decision to add brass to several songs actually prompted The Jam to do the same sometime later. The album's full of Mod rockers that have an upbeat feel and a couple of the songs enjoyed time on the charts in the UK. Unfortunately for them the Mod revival began to wane in the next year when they released their sophomore album and the band's strong alliances to the scene made it difficult for them to distance themselves in the wake of its implosion. In 1982, after their third album they decided to call it quits but Glory Boys will always stand as an essential time-piece of the Mod sound.
The Jameses have just unleashed a video (directed by Sunset Television/Weird Days' Drew Blatman) for the chaotic b-side to their "Caribou" 7". The visuals are a fitting blur to the song's candy-coated A.D.D. pop and it only makes us want to sit down and listend to that single over and over again. If you don't have it already pick it up below and check out the video above.
Ty Segall – Spiders 7" Ty fires back after a pretty packed year with a follow-up single to Goodbye Bread that packs three great tracks onto on scrap of plastic. The A-side's a trip to fuzzier territories than Segall's recently been encamped in, but any fan of his past
work should find themselves in familiar territory. On the flip, in true TS fashion, there's a cover that gets a nice stamp of the Segall signature sound. The fact that it was already a stellar Groundhogs original only makes it more enticing. Chances are you know the drill by now, if you're a fan, then you know that your collection won't be complete without this one. Pick it up!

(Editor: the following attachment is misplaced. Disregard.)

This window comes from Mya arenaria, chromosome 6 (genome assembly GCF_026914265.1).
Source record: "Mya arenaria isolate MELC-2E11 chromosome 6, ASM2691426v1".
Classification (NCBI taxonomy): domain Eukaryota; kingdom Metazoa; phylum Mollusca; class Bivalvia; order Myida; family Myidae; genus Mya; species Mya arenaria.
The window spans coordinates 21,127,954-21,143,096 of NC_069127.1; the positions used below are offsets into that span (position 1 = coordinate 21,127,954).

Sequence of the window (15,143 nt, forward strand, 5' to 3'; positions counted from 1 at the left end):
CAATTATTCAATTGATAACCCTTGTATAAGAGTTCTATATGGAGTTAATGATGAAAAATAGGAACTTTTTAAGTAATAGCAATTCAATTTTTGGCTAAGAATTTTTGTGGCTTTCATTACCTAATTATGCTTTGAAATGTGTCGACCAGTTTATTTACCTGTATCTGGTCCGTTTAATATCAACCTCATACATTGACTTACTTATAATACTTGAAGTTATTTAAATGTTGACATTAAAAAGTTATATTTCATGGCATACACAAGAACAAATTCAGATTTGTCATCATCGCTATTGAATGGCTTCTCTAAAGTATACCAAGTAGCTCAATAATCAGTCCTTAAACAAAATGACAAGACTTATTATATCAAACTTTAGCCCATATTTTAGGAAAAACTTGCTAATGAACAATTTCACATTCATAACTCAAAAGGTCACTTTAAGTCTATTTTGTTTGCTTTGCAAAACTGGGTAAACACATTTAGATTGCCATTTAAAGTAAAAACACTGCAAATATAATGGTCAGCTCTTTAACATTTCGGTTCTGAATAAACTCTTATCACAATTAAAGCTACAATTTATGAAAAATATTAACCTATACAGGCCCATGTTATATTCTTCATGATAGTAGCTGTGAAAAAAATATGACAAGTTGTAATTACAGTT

Slovenly Records continues to bring the fire from foreign shores. As if this year's release of that Acid Baby Jesus record wasn't enough, they've also unleashed this unbridled stomper from Magnetix. The band hails from Tula, an industrial center south of Moscow famous for gingerbread and accordions but there's no sweetness and even less accordion to be found on their latest, Drogue Electrique. Rooted in the nihilistic garage of The Mummies and The Gories and shot through with a sinister rockabilly sneer, the album is full of rough edges and jagged punches. Perfect for the coming onslaught and grim realities of winter, I've got a feeling this one will be the soundtrack to our grey days for weeks to come.
Another great bit of cinder and smoke from Stephen R. Smith's Ulaan Khol. La Catacomb acts as a proper follow-up to the impressive Ceremony trilogy that saw release over the past few years. Like those releases, this too is entrenched in strata of guitar noise and ambient flake. The release unfolds with the behemoth pacing of lumbering doom, or perhaps the sooty calm of its wake. Tenterhooks seem to be a favorite of Smith's as the album leaves the listener hanging on them, constantly waiting for the explosive fury to drop. But the genius of Ulaan Khol has always been in its restraint, constantly under the ax but fading before the chop. La Catacomb is definitely recommended for all who loved the trilogy or the darker elements of Elm and Barn Owl.
The Toms - The Toms I've been on an unabashed power pop kick lately and with those grey clouds swirling, little else can scare away the early winter blues like the sunniest of genres. The Toms (or rather just one Tom, Tom Marolda) have secured a place in most Power
Pop collectors hearts from an inclusion on the heralded Yellow Pills compilations but long before those days, The Toms self-titled LP fetched high prices due to its solid wall to wall pop hooks. The album has seen a couple of CD reissues with the second installment fleshing out the album with quite a few extras that rival the simple pop charm of the album tracks. The album is all the more impressive knowing that Marolda recorded the whole thing himself, overdubbing the parts for drums and bass long before the current conveniences of home recording made it so accessible. The album wafts in and out of print still and is in sore need of a vinyl reissue but for now you can pick it up digitally.